If you can't decide whether to go fixed or rotory, I'm currious on whether or not you have flown before. If not, go to the local flight school and do demo flights for both and see what you like better. If one doesn't jump out at you, I don't know what to tell ya!

 

All of the branches offer some very good options, depending on what you're looking for. I noticed someone stated the Air Force being out of the question because of too much of a time commitment. If you're flying in the military, stay with it. No where else is going to give you the specialized training, flight time, and ability to play with such cool toys! I dont know how else you can rack up so many NVG hours.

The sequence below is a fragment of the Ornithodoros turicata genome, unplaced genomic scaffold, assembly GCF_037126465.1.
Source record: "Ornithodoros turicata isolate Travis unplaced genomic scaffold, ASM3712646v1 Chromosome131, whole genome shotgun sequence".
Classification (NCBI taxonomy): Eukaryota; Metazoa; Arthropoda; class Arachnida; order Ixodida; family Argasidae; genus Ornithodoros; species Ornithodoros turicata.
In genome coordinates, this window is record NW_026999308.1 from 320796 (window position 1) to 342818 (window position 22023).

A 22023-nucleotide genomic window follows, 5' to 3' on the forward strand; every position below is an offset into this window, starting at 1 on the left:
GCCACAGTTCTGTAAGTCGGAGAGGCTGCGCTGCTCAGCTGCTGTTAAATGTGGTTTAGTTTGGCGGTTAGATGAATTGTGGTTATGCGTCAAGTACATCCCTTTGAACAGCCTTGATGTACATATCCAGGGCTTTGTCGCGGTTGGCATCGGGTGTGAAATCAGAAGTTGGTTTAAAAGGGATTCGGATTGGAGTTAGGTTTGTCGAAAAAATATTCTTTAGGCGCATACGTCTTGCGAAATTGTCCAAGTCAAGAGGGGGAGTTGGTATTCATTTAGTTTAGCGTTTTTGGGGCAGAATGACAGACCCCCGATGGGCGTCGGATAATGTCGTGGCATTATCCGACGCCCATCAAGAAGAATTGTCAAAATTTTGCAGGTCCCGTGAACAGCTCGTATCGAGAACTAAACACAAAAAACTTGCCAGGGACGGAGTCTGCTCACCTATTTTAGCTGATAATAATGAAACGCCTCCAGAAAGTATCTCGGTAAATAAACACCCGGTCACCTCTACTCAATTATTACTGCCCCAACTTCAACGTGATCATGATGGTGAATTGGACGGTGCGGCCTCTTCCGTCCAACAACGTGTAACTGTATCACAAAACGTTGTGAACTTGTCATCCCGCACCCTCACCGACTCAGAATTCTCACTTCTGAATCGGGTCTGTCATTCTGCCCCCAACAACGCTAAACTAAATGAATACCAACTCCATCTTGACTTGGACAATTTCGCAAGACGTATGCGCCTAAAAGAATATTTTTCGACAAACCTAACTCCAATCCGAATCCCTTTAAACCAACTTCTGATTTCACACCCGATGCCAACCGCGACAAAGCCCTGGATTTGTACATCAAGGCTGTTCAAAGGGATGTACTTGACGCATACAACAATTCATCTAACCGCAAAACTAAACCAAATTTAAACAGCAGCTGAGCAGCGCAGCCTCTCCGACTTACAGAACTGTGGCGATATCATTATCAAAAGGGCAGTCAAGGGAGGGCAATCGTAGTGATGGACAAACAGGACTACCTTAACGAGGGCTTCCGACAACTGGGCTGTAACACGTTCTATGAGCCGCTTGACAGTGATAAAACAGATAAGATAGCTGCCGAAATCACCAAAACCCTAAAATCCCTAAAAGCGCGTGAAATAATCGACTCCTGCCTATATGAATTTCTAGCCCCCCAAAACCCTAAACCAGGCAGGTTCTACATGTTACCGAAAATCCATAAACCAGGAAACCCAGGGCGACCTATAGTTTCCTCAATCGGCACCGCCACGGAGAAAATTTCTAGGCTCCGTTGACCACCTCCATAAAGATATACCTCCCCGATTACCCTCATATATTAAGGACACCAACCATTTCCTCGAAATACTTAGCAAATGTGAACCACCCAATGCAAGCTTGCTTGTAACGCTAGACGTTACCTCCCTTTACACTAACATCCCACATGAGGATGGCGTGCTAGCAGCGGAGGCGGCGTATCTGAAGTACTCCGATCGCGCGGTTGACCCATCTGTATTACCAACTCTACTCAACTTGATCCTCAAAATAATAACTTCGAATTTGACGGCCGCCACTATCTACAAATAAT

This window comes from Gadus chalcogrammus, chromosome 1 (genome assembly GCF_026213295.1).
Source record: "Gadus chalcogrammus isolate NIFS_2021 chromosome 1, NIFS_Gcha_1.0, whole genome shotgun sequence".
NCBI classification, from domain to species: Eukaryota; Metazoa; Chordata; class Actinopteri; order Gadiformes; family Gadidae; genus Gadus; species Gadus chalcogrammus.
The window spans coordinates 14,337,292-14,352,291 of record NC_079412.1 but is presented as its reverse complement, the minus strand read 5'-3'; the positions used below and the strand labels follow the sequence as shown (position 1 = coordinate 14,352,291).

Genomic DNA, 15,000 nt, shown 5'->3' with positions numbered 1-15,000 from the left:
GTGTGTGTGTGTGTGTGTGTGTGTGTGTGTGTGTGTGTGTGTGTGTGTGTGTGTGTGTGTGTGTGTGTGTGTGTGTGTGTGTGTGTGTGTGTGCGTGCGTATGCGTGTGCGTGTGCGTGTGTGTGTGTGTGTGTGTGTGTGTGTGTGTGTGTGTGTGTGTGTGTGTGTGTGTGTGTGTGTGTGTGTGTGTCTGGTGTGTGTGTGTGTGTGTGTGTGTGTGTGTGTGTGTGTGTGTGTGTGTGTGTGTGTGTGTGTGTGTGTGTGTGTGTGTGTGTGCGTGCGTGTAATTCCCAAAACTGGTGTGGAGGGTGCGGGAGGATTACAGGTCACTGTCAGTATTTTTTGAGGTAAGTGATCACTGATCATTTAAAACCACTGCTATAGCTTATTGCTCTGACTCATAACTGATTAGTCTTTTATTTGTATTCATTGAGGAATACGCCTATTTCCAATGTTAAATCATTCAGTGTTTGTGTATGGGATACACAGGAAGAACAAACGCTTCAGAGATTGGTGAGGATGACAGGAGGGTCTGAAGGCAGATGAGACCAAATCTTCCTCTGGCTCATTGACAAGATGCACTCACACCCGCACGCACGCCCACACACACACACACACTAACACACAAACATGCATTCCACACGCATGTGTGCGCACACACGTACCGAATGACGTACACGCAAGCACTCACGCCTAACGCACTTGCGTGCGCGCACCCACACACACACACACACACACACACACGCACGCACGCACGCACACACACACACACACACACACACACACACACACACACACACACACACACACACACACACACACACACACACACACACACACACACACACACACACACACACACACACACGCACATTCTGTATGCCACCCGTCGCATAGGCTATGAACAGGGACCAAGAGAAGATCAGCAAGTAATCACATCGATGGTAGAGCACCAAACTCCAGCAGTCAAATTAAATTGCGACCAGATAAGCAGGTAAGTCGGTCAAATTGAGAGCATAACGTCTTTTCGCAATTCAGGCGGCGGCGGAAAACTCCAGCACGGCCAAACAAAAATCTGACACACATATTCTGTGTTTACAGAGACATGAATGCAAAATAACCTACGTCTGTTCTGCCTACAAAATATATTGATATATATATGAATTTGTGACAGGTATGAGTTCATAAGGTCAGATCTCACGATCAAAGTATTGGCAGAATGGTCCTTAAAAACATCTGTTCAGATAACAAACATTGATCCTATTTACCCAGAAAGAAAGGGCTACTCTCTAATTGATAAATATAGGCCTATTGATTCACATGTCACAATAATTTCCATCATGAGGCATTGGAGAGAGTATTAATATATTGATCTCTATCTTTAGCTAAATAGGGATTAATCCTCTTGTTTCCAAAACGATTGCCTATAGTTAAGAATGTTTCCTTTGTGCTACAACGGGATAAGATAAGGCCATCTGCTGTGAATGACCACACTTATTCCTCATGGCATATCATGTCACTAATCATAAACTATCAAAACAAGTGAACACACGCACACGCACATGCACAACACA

I'm tired and probably rambling, but there is some good experience behind the above rant. Continue researching and don't make a rushed decision, no matter what you do! Oh... And get everything in writing.... hahaha!

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60 % of navy aviation is rotor, but boring rotor, armys got special forces rotor (160th Special Operations Air Regiment) and apaches, so if im going rotor its army. But the debate is whether or not jet aviation is or is not a superior career path that rotor in the army, considering the armys apparent lower lifestyle standards, its a hard choice, i know i want to fly, but i dont know WHAT i want to fly.